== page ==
By: Eileen Marable
Did you know the flag placed on the moon in 1969 was made of nylon? Did you know nylon is the only fabric that ever caused riots in the late 1940s as women snapped up the first consumer lots of nylons coming back to market after WWII?
From the moon to women’s legs, clearly nylon fabric is some pretty versatile stuff, but why and where did it come from anyway? Yep, we’re going to take nylon and wrap it up in a bow made out of science for you!
Nylon is the world’s first truly viable, synthetic fiber. So, it goes down in history for that too! Invented in 1935 by Wallace Carothers in DuPont’s Experimental Labs, nylon was created by taking two petroleum based chemicals and fusing them in an autoclave.
The process is called condensation polymerization. Basically by applying pressure and heat in an autoclave, scientists forced two chemical molecules (adipic acid and hexamethylenediamine) together. The heat and pressure forces the water molecules out of the chemicals (condensation) and the two bond creating a bigger and repeating molecule from the same components (polymerization).
What they had left was a sheet of nylon that could be chipped or ground up, melted and then pulled through machines that make different thicknesses of nylon strands. The strands can then be intertwined to make stronger, thicker pieces of nylon thread strong enough for industrial use, or can be spun fine for use in nylons and fine garments.
Aside from just tinkering around with chemicals and inventing new things – pretty big business in the 1930s, fashion was one of the other driving forces behind the invention of nylon. Once discovered though, alternate uses for the versatile and strong material took off.
The holy grail of fashion materials is the delicate, soft richness of silk. Until alternatives were found, silk was the go-to for high-end fabrics for high-end people. Since we had to rely on the spit of a worm found in Japan to produce it, it clearly had a demand that outpaced supply back in the day which was why it was so precious. If only there were something cheaper that could come close to the experience.
Before nylon, there was rayon, which was the man-made attempt at silk using thread created from the cellulose in wood. It just didn’t have the same appeal or surprising durability of silk.
For a brief instant before nylon, Carothers’ team created polyester using esters (non-petroleum based chemicals). They stuffed that genie back in the bottle when it was found to have a high flammability and low solubility. Simultaneously, when the relative ease of making nylon appeared, its versatility and durability proven, the demand took off. Creating a more refined polyester that could be made into a fabric took a back seat. The 70s would have to wait for their fabric of choice.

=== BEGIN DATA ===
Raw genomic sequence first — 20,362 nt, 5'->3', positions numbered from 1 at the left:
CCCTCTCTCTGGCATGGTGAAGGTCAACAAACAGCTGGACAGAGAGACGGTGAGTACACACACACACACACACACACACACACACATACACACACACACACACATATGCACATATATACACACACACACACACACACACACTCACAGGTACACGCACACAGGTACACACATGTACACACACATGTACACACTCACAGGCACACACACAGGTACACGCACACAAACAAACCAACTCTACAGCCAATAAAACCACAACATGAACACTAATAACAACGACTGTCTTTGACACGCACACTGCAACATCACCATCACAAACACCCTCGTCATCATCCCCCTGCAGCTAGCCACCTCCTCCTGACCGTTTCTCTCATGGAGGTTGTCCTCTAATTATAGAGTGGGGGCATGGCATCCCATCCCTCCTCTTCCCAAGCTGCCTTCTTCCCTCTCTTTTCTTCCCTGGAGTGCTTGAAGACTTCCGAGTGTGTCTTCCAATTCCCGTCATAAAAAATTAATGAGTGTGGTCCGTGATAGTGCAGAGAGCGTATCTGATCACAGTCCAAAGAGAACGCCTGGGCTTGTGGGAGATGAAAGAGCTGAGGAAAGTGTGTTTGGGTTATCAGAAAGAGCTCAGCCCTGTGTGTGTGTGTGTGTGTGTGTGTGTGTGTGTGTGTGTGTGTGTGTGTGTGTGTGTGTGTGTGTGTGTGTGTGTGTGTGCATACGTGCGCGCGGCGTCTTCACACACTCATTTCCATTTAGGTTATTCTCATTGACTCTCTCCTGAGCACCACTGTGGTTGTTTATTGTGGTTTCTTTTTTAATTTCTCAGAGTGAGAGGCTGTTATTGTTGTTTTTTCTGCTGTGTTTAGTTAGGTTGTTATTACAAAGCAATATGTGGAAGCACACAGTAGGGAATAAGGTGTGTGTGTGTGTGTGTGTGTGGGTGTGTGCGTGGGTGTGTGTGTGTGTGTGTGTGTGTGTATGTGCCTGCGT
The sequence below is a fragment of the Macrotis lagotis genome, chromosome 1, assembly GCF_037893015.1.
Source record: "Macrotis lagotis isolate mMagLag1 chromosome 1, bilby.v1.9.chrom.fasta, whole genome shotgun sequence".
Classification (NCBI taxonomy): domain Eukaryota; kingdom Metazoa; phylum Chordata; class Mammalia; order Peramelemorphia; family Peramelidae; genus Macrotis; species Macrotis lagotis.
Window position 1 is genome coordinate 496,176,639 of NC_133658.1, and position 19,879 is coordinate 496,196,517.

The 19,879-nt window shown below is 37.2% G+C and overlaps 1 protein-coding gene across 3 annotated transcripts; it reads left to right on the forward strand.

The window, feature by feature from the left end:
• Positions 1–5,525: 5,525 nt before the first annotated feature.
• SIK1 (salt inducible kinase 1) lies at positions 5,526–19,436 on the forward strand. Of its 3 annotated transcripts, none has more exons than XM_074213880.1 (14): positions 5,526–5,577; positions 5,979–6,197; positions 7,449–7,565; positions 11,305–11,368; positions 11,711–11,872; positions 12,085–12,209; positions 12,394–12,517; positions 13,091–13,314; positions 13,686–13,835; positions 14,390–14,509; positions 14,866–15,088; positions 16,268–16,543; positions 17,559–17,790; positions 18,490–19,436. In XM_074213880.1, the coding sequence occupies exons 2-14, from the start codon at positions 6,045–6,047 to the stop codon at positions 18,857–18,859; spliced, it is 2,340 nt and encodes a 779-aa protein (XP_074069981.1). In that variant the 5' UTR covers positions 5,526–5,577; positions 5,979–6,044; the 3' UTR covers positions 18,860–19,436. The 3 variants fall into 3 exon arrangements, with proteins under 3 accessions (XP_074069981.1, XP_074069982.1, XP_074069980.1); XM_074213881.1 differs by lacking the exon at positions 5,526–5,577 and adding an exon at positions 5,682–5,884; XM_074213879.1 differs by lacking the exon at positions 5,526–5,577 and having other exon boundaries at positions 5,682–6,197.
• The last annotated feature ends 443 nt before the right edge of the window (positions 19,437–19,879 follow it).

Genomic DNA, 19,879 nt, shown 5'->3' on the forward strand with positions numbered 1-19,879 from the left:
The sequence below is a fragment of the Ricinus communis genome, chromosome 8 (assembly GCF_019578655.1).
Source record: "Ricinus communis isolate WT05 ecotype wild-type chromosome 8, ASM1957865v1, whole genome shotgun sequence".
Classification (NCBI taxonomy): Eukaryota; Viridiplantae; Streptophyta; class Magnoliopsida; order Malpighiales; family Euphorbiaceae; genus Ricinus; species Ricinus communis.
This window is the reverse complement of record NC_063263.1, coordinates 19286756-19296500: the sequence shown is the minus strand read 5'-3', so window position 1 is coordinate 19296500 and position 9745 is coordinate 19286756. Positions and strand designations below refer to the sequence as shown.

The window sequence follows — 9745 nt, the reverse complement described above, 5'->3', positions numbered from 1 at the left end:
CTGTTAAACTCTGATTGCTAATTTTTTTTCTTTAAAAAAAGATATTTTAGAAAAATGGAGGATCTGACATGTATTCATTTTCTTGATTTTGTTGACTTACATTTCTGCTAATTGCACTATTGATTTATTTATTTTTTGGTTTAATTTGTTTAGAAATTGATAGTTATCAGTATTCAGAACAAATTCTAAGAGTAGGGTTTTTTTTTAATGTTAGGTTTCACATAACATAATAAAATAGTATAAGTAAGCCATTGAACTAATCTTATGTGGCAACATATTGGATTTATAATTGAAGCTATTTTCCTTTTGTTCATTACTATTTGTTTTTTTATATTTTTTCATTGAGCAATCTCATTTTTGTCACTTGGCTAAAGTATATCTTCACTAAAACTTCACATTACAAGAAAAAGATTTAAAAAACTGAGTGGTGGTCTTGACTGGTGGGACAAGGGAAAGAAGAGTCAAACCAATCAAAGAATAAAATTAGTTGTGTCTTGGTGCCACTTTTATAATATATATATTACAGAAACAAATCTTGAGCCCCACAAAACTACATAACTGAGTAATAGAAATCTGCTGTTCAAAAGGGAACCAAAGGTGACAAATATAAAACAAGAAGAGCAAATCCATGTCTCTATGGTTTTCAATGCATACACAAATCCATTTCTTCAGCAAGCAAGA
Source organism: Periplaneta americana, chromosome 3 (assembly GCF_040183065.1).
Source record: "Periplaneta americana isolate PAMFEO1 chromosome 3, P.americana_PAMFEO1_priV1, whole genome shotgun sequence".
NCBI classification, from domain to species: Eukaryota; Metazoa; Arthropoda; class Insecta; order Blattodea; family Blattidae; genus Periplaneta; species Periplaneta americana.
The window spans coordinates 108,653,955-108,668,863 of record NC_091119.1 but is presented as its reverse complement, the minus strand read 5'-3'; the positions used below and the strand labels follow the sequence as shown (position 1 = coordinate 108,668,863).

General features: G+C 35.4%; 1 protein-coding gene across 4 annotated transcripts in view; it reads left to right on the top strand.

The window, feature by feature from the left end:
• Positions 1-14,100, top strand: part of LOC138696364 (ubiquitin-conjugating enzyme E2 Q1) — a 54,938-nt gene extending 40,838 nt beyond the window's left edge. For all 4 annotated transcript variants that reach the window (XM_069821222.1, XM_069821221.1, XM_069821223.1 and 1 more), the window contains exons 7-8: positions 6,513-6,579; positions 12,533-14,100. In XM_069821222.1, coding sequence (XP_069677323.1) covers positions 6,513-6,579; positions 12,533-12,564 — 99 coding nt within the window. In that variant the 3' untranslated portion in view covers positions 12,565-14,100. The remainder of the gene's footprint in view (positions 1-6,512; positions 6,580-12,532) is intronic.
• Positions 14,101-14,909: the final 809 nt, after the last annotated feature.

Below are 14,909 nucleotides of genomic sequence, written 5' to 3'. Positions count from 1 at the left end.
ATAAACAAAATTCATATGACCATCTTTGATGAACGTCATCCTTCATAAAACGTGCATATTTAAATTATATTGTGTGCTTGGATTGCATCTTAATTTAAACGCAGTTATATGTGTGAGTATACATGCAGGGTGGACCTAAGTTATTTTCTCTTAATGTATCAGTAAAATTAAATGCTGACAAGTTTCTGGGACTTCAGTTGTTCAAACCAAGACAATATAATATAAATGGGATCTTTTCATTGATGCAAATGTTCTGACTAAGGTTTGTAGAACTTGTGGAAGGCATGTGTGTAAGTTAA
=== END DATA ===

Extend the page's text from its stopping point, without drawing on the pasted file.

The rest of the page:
The first nylon garment on offer was, of course, nylon stockings. After being displayed at the 1939 World’s Fair in New York, women got to see up close how sheer and silk-like the nylon stockings were but also demonstrations on their strength. The folks at DuPont were no fools. They had picked a garment worn by most women and one they could create at a price point most could afford. Nylons were adopted en-masse, replacing expensive and delicate silks.
So adored were a woman’s nylons, there was a collective gritting of teeth when nylon factories switched from producing ladies’ undergarments to parachutes and other military uses. Intriguingly, women went so far as to paint fake seams on their legs to mimic the look of wearing stockings. It comes as no surprise then that when the first limited runs of nylon stockings came out after the War, women lined up and got fired up about getting their pair.
Even though nylon stockings have fallen out of favor in the 21st century, the historic fabric lives on in other undergarments and clothing. Silk will always be a luxury fabric we love in moderation. New delicate fabrics such as bamboo and hemp fabrics are now on offer. However, we would be hard pressed NOT to find garments of all sorts made from nylon in today’s offerings.
Our love for fine garments of all shapes and sizes isn’t even enough to deter us from taking the time to tenderly care for them. The hand-washing that went out the door with the washing machine came back with clothing made of nylon and other synthetics. They may be durable fabrics, but if the cut of the garment is delicate you have to weigh the balance.
Fortunately, there is a whole new generation of washing machines that now have a delicate cycle built in. There are even twin washers where you can wash your heavy duty items up top, and pamper your delicates in a machine down below at the same time.
Given you don’t even have to spend extra time hand washing now, nylon and all the synthetics that have followed since are here to stay. From the moon and back though, nylon is the only fabric so far that has literally caused people to riot in the streets to obtain a garment made from it.
Who knows what we’ll be wearing in the future, or what the flag on Mars will be made out of, but for the meantime we’ll always have our nylon!